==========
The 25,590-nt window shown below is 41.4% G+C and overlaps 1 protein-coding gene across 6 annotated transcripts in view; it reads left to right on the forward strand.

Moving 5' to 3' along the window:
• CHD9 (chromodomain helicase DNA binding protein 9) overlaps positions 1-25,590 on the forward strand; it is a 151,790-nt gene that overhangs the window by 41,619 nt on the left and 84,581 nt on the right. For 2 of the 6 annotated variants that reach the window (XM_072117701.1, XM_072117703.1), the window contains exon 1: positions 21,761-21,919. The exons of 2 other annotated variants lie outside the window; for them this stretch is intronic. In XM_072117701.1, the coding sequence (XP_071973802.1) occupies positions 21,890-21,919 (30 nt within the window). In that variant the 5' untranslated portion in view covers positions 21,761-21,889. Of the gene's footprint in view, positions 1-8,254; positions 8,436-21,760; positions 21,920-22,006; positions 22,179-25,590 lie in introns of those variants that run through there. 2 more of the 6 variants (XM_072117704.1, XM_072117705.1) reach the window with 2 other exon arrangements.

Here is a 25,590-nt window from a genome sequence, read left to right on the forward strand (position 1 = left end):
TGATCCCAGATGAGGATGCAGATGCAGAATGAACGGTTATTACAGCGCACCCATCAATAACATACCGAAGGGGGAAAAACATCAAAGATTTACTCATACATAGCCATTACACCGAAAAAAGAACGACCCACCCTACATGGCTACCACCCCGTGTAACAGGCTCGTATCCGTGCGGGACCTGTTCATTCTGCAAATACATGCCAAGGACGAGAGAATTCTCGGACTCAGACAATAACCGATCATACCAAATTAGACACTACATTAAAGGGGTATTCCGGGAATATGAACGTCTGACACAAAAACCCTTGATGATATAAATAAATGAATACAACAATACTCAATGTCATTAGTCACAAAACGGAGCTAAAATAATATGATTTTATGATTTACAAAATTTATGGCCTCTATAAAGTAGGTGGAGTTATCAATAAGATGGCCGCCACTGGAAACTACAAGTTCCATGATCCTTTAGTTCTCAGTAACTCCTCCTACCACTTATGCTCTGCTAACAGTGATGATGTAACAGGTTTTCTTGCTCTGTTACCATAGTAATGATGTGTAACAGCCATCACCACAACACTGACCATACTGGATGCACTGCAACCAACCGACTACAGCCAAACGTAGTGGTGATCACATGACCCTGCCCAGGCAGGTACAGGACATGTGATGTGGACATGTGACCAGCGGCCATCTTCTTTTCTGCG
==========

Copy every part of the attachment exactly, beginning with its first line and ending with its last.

The 25,590-nt window shown below is 41.4% G+C and overlaps 1 protein-coding gene across 6 annotated transcripts in view; it reads left to right on the forward strand.

Moving 5' to 3' along the window:
• CHD9 (chromodomain helicase DNA binding protein 9) overlaps positions 1-25,590 on the forward strand; it is a 151,790-nt gene that overhangs the window by 41,619 nt on the left and 84,581 nt on the right. For 2 of the 6 annotated variants that reach the window (XM_072117701.1, XM_072117703.1), the window contains exon 1: positions 21,761-21,919. The exons of 2 other annotated variants lie outside the window; for them this stretch is intronic. In XM_072117701.1, the coding sequence (XP_071973802.1) occupies positions 21,890-21,919 (30 nt within the window). In that variant the 5' untranslated portion in view covers positions 21,761-21,889. Of the gene's footprint in view, positions 1-8,254; positions 8,436-21,760; positions 21,920-22,006; positions 22,179-25,590 lie in introns of those variants that run through there. 2 more of the 6 variants (XM_072117704.1, XM_072117705.1) reach the window with 2 other exon arrangements.

Here is a 25,590-nt window from a genome sequence, read left to right on the forward strand (position 1 = left end):
TGATCCCAGATGAGGATGCAGATGCAGAATGAACGGTTATTACAGCGCACCCATCAATAACATACCGAAGGGGGAAAAACATCAAAGATTTACTCATACATAGCCATTACACCGAAAAAAGAACGACCCACCCTACATGGCTACCACCCCGTGTAACAGGCTCGTATCCGTGCGGGACCTGTTCATTCTGCAAATACATGCCAAGGACGAGAGAATTCTCGGACTCAGACAATAACCGATCATACCAAATTAGACACTACATTAAAGGGGTATTCCGGGAATATGAACGTCTGACACAAAAACCCTTGATGATATAAATAAATGAATACAACAATACTCAATGTCATTAGTCACAAAACGGAGCTAAAATAATATGATTTTATGATTTACAAAATTTATGGCCTCTATAAAGTAGGTGGAGTTATCAATAAGATGGCCGCCACTGGAAACTACAAGTTCCATGATCCTTTAGTTCTCAGTAACTCCTCCTACCACTTATGCTCTGCTAACAGTGATGATGTAACAGGTTTTCTTGCTCTGTTACCATAGTAATGATGTGTAACAGCCATCACCACAACACTGACCATACTGGATGCACTGCAACCAACCGACTACAGCCAAACGTAGTGGTGATCACATGACCCTGCCCAGGCAGGTACAGGACATGTGATGTGGACATGTGACCAGCGGCCATCTTCTTTTCTGCG